It’s HERE!!!!! Issue 034 is now out, available online and in print — get your copy today and dive into eight fascinating speculative fiction short stories by female authors! AND while you’re at it, take a moment to lose yourself in the incredible cover: “Fancy Meerkat Portrait” by Lâle Favre. It is divine. We were lucky enough to chat with Lâle recently about her art. Read what she has to say below!
viagra without a doctor prescription LSQ: Please tell us about Issue 034’s cover art, “Fancy Meerkat Portrait.” Who is this character? Does she have a story? What inspired you to create this? What was the hardest part about creating this piece?
Lâle: It was more of a personal exercise than an original character. It is based on a Sargent painting, a young woman’s portrait in a dress. I just turned the study into something more fun and changed the woman into a meerkat.
here LSQ: The bio on your website states you specialize in character design. What do you hope to capture in the characters you create? What are your favorite characters to create and why?
Lâle: I’ve always loved stories and I grew up surrounded by comics and fantasy books. Storytelling is still what I consider the most inspiring and important thing in art. I think the best characters are the ones designed in a way that gives enough information for you to have a good idea of who they are and what their personality is. We need to be able to guess what their background and their motivation is. For the past year, I’ve gone through a lot of different stages in my artistic growth, and I realized, recently, that storytelling was missing. The very same thing I loved to see in others’ work was never in mine. My images seemed dull and weren’t engaging. So I started focusing more on adding that extra touch of story to my images. I think and prepare more before I start something new and make sure I know who the characters I’m depicting are and what is going on in the scene. As a friend advised me, most good stories in illustrations are the ones answering one of these two questions:
- What is just about to happen?
- What has just happened?
This creates expectation, tension, or relief. I feel like it is something that is a little lost in the sea of digital art nowadays. We have many amazingly skilled artists in this community but I feel like most images I see, as beautiful as they may be, don’t tell much of a story. I sometimes compare it to blockbusters: there is a lot of action, explosions, light, and special effects . . . but there’s not much actually going on. My favorite characters to create are usually strong, evil, or fierce women. Warriors or half creatures. I love mermaids for that same reason and used to draw them so often. But I am now trying to push myself out of my comfort zone with each new piece, adding more males and different types of characters in my work.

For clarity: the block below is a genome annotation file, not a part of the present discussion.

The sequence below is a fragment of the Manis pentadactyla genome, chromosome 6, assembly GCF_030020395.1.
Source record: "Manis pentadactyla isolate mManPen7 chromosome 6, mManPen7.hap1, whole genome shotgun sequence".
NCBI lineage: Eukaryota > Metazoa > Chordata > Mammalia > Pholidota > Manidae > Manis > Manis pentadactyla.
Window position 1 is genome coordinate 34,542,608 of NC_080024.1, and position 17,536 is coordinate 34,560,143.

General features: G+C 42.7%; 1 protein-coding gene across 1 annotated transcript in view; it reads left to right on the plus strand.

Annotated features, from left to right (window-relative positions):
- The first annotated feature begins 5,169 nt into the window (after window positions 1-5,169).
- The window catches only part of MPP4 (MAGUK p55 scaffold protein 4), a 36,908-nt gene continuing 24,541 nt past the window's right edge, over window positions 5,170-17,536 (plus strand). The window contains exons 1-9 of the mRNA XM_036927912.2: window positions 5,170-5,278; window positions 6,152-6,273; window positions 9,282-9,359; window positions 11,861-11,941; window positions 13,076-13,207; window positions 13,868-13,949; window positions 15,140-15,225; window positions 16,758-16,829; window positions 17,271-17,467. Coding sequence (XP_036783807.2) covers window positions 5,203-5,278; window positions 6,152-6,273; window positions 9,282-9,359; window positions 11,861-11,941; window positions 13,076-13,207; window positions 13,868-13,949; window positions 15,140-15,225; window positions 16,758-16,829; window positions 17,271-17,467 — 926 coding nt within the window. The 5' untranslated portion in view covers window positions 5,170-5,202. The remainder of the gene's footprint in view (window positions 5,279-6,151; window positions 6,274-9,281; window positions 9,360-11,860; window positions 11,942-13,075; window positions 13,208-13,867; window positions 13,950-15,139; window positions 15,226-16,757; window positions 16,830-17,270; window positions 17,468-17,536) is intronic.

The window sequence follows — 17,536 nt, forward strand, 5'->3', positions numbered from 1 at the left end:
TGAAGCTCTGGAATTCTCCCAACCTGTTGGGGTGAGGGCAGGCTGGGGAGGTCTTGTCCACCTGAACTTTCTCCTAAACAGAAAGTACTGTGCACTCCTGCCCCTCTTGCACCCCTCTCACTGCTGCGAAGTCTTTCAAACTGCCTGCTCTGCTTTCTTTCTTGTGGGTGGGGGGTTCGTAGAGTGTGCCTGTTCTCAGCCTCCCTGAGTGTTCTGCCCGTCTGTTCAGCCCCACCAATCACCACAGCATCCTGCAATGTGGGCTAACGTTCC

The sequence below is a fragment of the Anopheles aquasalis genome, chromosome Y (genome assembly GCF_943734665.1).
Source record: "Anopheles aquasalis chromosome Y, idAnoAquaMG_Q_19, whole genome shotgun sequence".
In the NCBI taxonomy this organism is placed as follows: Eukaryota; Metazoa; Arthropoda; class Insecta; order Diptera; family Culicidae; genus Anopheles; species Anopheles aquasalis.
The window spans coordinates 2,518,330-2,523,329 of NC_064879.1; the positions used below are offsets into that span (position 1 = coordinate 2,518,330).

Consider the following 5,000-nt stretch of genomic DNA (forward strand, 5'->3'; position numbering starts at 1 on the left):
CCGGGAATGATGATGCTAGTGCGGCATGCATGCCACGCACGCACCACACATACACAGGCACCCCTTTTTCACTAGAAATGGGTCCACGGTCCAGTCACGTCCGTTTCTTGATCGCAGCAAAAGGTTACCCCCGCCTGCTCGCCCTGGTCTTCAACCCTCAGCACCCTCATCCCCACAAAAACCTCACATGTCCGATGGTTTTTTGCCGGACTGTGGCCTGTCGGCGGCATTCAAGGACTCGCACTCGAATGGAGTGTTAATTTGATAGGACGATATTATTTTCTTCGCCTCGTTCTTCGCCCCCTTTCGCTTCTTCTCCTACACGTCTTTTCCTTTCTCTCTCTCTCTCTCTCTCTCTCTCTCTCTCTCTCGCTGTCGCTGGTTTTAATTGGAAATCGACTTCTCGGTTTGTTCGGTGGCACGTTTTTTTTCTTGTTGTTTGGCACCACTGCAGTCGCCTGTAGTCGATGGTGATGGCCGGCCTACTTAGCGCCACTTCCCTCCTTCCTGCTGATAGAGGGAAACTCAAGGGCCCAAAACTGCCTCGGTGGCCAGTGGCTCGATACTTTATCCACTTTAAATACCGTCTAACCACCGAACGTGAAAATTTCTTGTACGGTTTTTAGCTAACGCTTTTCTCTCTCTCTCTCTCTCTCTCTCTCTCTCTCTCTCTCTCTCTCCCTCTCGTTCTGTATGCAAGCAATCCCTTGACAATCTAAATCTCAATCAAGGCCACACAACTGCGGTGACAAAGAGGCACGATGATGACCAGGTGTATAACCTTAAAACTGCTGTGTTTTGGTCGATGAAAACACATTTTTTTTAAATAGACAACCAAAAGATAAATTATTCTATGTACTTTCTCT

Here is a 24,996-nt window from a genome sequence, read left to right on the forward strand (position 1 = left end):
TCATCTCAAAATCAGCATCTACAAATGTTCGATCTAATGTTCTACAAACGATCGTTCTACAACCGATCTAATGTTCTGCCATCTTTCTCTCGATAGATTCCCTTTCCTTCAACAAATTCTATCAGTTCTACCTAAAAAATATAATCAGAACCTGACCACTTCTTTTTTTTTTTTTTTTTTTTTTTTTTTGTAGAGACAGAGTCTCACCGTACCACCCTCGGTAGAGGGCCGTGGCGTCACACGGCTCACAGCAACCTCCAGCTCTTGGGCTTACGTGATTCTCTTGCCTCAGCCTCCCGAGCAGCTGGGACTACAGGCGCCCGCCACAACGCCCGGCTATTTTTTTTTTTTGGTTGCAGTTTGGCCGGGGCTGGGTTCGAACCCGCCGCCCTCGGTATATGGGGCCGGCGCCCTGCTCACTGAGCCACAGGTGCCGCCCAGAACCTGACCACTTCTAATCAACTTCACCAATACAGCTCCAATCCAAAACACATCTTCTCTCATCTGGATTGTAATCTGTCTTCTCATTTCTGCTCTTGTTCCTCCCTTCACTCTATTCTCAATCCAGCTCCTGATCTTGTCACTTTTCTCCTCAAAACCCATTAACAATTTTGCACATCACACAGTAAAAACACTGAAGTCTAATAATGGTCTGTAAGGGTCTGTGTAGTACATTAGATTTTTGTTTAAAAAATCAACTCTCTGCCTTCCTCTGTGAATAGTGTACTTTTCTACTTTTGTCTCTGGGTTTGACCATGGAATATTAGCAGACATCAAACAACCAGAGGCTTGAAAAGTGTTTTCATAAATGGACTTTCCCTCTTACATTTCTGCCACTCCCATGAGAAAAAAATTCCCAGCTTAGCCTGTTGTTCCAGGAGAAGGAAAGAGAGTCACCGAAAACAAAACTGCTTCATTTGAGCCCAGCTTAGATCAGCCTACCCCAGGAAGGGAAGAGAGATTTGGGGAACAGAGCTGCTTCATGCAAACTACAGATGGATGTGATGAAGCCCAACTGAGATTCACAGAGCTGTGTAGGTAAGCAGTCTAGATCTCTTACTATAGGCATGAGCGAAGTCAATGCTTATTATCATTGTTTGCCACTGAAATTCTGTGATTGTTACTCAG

trusted tablets online pharmacy LSQ: Can you describe your creative process? How do you start, how long does a piece take from start to finish? How do you know when you’re finished?
Lâle: I usually start with a few thumbnails and sketches. Then, I pick one I’m happy with and start refining it. I like to have a clear sketch before I start laying down flat colors and then paint over. Usually from dark to light. When it comes to the length, it depends completely on the kind of topic, level of details, etc., but anywhere from a day up to two weeks! I know I am finished with a piece when I’m able to look at it and imagine showing it to other people without cringing (too much).
viagra online canadian pharmacy LSQ: Can you tell us a bit about your background — experience, education, how you got started?
Lâle: I was born in Switzerland and grew up surrounded with my crazy dad’s Disney figurine collection, which he started when I was about 7. New Disney and Pixar movies were sacred too and we’d always go and watch them as a family. I’m now 28 and my dad’s collection is approximately 12,000 strong ! And I think I’m infected with the same taste for pretty toys . . . I’ve always loved drawing and spent most of my time doing just that. But high school made me forget about that passion and I went full circle before going back into art. In Switzerland, illustration is little to not known at all. And, back when I was 20, I had no clue what to call the career I wanted to pursue. The closest career path to illustration there is graphic design. Which, I learned later on, had pretty much nothing to do with being an illustrator.